WATCH: Native activists sing in Senate to celebrate Keystone XL bill's failure
Sen. Elizabeth Warren (D-MA) reacts to Native American protest song on Nov. 18, 2014 [youtube]

The failure of a bill supporting the Keystone XL pipeline in the Senate brought about a celebratory song from Native American demonstrators in the chamber, according to video posted online on Tuesday.


The footage shows Sen. Elizabeth Warren (D-MA) presiding over the Senate and moving to move to executive session when she is interrupted by one protester, identified by the Washington Post as Greg Graycloud of the Lakota Tribe in South Dakota.

The bill garnered 59 votes in support, one short of the number needed to pass. Fourteen Democrats joined 45 Republicans in voting for the pipeline.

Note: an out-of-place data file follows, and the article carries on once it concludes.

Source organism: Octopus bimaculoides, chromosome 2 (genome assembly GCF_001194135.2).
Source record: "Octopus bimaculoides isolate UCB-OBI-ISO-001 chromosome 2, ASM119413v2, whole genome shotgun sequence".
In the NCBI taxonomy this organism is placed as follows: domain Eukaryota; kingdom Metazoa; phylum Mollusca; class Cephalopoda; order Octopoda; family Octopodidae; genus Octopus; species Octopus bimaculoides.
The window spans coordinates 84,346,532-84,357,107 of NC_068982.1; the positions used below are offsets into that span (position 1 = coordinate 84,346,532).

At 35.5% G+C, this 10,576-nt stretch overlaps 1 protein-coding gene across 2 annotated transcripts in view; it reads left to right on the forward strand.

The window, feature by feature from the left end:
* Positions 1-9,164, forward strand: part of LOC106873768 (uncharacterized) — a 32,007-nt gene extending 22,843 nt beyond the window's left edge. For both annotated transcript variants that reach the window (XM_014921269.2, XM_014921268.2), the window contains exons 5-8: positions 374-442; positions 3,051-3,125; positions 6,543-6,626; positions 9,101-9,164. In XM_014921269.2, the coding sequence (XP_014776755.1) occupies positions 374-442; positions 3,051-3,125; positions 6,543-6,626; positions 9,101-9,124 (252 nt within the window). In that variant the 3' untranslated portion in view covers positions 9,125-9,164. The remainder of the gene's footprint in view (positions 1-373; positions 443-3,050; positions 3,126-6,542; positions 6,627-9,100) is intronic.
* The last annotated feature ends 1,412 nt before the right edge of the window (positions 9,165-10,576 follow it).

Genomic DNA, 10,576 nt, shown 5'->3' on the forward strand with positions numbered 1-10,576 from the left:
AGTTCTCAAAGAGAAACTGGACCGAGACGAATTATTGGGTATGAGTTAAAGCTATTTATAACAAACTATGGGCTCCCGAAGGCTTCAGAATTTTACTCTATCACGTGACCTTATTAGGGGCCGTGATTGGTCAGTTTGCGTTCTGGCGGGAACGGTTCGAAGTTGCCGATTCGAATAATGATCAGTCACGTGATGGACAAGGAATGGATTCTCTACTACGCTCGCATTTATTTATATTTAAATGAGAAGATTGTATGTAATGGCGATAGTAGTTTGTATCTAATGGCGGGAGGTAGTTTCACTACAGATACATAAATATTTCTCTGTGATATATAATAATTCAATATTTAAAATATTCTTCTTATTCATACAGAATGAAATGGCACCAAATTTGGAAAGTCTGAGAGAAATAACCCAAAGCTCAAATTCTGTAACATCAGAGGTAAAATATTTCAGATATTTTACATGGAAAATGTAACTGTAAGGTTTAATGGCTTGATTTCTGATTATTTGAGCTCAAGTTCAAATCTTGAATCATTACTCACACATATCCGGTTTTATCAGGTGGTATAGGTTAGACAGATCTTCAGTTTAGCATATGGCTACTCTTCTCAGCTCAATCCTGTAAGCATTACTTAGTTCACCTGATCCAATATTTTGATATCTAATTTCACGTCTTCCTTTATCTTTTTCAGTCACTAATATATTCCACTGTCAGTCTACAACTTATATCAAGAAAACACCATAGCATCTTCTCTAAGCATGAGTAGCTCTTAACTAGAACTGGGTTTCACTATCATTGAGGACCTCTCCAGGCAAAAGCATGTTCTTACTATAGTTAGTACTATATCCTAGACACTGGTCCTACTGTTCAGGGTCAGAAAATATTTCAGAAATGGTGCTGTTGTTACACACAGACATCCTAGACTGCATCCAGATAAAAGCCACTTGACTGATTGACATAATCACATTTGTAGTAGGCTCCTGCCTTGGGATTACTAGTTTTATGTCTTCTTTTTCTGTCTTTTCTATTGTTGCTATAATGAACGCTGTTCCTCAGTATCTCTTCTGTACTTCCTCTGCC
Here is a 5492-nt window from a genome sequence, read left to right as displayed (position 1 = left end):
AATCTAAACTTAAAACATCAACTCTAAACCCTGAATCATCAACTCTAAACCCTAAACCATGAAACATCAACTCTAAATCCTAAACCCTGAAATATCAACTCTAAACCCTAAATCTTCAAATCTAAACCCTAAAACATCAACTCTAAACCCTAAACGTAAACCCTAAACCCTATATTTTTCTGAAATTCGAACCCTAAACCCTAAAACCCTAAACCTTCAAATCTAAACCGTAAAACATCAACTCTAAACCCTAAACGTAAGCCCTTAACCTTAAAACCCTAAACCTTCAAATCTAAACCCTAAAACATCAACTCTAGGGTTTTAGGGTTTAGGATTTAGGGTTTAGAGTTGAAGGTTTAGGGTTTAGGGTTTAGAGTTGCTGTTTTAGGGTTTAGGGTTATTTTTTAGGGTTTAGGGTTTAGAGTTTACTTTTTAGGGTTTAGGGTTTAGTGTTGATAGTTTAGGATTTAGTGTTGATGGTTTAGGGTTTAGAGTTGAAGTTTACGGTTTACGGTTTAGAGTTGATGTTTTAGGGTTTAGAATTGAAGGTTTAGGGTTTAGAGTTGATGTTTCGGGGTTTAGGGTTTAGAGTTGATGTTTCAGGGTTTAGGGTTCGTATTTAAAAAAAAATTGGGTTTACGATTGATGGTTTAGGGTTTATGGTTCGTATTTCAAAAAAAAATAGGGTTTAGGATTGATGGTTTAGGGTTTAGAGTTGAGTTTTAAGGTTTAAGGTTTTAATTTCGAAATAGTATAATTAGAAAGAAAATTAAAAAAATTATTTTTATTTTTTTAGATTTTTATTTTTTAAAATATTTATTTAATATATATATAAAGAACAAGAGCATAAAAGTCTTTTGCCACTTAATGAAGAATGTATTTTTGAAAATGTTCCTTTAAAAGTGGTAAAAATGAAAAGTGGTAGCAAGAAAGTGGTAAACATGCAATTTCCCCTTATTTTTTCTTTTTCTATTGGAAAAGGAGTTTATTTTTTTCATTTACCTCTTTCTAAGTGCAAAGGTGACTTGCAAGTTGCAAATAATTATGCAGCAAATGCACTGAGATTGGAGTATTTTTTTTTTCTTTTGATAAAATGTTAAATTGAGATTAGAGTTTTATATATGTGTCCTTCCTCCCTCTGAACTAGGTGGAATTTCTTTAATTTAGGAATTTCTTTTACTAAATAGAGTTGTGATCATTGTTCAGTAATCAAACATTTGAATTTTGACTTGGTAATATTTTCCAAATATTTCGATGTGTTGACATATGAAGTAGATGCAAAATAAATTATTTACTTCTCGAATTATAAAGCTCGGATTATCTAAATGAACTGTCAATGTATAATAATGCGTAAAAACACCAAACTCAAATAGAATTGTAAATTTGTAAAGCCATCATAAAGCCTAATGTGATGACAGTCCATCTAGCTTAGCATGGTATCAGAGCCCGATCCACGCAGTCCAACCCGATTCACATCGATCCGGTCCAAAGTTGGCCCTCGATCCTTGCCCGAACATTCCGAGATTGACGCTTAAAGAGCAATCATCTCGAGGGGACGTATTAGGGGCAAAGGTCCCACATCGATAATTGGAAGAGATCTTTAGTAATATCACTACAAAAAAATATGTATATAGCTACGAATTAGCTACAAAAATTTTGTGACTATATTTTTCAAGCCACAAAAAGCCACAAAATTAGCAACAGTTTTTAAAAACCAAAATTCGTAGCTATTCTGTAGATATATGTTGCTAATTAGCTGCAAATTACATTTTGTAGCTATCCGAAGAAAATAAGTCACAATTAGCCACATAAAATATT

Warren quickly called for the sergeant-at-arms to "restore order." An independent journalist, Radical Media, reported that five protesters were arrested in all and taken from the Senate chamber.

After Graycloud's song, other protesters chanted, "Senator Landrieu, whatcha gonna do?," a reference to Sen. Mary Landrieu's (D-LA) attempt to gather the 60 votes needed for the bill to pass. Landrieu is currently headed for a runoff election next month against Republican Bill Cassidy.

Another activist group, DC Action Lab, posted a picture online from outside Sen. Michael Bennet's (D-CO) office, saying they were threatened with arrest if they did not stop singing.

While lawmakers have debated on whether to move forward on the Keystone pipeline, both environmental activists and Native American tribes have spoken out against it. On Monday, the president of the Rosebud Sioux Tribe, Cyril Scott, said in a statement that his group was "outraged" by a House vote last week approving the project.

"We are a sovereign nation and we are not being treated as such," Scott said. "We will close our reservation borders to Keystone XL. Authorizing Keystone XL is an act of war against our people."

Watch the video, as posted online, below.